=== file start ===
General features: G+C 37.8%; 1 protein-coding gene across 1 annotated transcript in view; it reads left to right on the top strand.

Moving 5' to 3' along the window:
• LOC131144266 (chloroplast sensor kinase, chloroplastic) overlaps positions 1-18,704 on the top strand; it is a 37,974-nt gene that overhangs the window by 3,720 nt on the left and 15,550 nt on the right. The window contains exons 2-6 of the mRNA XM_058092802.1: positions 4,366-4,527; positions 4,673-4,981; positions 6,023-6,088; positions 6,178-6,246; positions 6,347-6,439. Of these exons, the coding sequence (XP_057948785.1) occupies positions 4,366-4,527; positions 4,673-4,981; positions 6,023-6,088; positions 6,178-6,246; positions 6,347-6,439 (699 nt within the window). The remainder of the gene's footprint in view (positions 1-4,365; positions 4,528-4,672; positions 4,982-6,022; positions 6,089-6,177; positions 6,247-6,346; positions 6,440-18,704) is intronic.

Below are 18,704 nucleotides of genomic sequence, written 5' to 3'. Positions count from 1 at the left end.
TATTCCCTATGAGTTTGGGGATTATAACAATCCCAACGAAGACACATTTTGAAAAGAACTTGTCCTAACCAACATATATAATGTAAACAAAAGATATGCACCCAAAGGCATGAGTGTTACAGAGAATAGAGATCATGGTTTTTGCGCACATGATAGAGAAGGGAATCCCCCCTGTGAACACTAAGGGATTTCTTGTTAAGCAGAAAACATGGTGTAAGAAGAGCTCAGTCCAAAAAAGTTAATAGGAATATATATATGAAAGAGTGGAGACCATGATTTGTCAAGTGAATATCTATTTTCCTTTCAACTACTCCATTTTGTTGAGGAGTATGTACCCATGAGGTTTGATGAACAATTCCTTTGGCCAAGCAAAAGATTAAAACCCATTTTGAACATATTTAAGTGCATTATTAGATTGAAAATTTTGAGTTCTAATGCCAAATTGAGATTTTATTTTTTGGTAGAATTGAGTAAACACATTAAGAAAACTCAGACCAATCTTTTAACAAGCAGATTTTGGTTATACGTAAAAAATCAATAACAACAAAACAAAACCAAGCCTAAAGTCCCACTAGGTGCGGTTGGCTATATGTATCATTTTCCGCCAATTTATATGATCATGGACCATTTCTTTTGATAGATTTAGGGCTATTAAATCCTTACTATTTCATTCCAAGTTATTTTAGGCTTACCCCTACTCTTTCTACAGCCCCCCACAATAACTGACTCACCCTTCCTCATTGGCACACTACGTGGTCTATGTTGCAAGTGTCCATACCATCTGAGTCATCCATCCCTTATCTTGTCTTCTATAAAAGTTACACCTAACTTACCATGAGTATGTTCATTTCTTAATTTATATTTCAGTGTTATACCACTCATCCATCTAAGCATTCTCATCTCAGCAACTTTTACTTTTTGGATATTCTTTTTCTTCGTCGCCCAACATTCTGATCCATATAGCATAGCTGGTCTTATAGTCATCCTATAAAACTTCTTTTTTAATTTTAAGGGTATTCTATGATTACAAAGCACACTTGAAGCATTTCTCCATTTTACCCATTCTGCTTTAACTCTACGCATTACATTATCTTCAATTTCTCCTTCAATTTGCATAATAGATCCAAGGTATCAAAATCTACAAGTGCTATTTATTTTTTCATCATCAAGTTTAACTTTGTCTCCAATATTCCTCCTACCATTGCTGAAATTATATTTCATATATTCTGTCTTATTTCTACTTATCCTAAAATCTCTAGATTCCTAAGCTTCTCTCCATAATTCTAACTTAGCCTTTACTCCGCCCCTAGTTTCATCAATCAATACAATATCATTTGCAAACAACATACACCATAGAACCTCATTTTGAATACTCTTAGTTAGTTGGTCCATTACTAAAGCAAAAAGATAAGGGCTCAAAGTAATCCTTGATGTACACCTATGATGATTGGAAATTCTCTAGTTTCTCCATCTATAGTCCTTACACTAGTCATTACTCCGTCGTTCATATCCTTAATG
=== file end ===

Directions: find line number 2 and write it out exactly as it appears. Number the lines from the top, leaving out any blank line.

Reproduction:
Moving 5' to 3' along the window: